First Person

Voices: A cautionary charter school tale

Nick Avila, chief operating officer at the PODER Academy, says critics unfairly targeted the charter school and it deserves another chance in Westminster. 

In August of 2007, Marcos Martinez opened a charter school in the Adams 50 School District that served a community of children who were primarily lower-income and Latino.

Students playing chess at PODER Academy.

The school had a unique curriculum that focused on tennis and chess, in addition to the other core academic areas like reading, writing and math. Students would attend an extended day from 8:30 a.m. until 5 p.m. and were given an hour of homework every day. Parents were required to sign off on their child’s homework and students would lose privileges if homework was not complete, regardless of the reason.

The Ricardo Flóres Magon Academy became a model in the community as one of the few to achieve an A- on a statewide report card system and was placed in the top 8 percent of schools based on its standardized test scores. The chess team won several trophies that were displayed in a glass case by the school’s entrance, along with a variety of press clippings that told stories about defying the odds.

I decided to accept a job at the school managing a unique program where students received tennis lessons year-round as part of their school day. They would not only become some of the best tennis players in the state but would also benefit academically from the self-reliance and focus they developed in the process.

School embroiled in controversy

In the spring of 2012, a showdown would ignite that would turn the school upside down. A group of parents had grown frustrated with Martinez and began circulating a petition outside of the school doors outlining complaints about how children were being bullied by abusive teachers and how the school was overly militant.

The situation came to a boil when a story appeared in Westword as told through the eyes of employees who had been fired over the past five years. The former employees gave accounts of how they were mistreated and exploited by a tyrannical leader who promoted an environment of fear. Soon the school was engulfed in a flood of accusations that grew increasingly sensational as time went on.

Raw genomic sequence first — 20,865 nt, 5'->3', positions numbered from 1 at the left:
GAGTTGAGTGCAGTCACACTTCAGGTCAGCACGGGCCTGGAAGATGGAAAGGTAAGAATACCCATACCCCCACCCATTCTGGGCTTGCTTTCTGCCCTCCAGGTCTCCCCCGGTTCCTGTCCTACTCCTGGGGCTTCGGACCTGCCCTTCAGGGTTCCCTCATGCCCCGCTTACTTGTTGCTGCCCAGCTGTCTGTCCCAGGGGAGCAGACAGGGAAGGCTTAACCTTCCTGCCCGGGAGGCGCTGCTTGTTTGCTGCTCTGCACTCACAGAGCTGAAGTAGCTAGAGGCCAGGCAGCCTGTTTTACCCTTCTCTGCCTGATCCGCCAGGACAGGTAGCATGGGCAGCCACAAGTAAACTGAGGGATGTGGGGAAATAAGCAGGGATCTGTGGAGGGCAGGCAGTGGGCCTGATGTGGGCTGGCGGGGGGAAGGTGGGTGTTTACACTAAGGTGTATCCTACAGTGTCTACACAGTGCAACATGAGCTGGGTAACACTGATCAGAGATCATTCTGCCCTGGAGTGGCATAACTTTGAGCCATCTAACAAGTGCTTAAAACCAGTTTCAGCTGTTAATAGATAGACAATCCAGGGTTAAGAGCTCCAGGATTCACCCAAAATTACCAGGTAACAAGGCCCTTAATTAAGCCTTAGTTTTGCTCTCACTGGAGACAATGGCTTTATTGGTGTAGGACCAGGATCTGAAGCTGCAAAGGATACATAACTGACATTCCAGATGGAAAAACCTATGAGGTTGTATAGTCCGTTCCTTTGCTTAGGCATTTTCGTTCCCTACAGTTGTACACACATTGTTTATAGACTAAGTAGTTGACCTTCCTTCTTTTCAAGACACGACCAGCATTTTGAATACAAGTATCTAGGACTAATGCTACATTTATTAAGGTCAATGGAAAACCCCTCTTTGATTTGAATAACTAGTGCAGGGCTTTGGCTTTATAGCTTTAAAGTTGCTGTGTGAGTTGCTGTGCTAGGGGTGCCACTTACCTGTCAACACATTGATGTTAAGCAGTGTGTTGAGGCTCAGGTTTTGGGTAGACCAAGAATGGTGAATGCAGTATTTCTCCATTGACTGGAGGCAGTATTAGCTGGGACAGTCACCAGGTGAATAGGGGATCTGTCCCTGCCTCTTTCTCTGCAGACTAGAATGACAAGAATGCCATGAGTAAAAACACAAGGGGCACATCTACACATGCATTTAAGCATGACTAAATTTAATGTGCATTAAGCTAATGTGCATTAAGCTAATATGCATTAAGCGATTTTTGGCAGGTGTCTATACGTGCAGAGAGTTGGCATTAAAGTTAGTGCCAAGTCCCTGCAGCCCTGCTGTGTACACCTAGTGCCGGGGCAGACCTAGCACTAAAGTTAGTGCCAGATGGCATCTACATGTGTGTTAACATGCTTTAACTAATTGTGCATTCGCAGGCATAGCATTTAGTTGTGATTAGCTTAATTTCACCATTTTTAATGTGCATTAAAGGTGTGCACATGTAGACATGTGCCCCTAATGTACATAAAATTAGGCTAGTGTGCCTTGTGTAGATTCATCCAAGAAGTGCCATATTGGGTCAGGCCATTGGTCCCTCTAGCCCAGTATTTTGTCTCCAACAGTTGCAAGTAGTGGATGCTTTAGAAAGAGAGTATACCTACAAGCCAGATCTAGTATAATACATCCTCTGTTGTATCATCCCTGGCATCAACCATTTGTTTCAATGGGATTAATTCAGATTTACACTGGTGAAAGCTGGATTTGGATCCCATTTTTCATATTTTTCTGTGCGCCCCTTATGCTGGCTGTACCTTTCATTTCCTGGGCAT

Martinez drew criticism for being unapologetic when it came to firing teachers he felt were uncooperative or incapable of achieving results and for holding students back in grade who were falling behind academically. He had a stubborn management style and was dismissive of criticism from parents who didn’t agree with the school’s policies.

The ensuing firestorm would eventually prompt the school’s Board of Trustees to take action. In a drastic and questionable move midway through the school year, they put Martinez and two other staff on leave until they were able to sort out the situation. This led to a hostile conflict between parent groups that spilled into the school hallways forcing the Board of Trustees to hire security guards.

Meanwhile, the wheels had come off inside the school, which was now severely short-staffed and reduced to utter confusion. The remaining staff struggled to keep things operating as communication broke down amongst the teachers who were now divided. The once structured student culture in the school was coming apart.

The nasty and divisive ordeal overshadowed much of the work we were doing inside of the school. Neither Martinez nor the two other employees placed on leave were given a chance to respond to the accusations and Martinez would eventually part ways with the school he created.

Support for the school overshadowed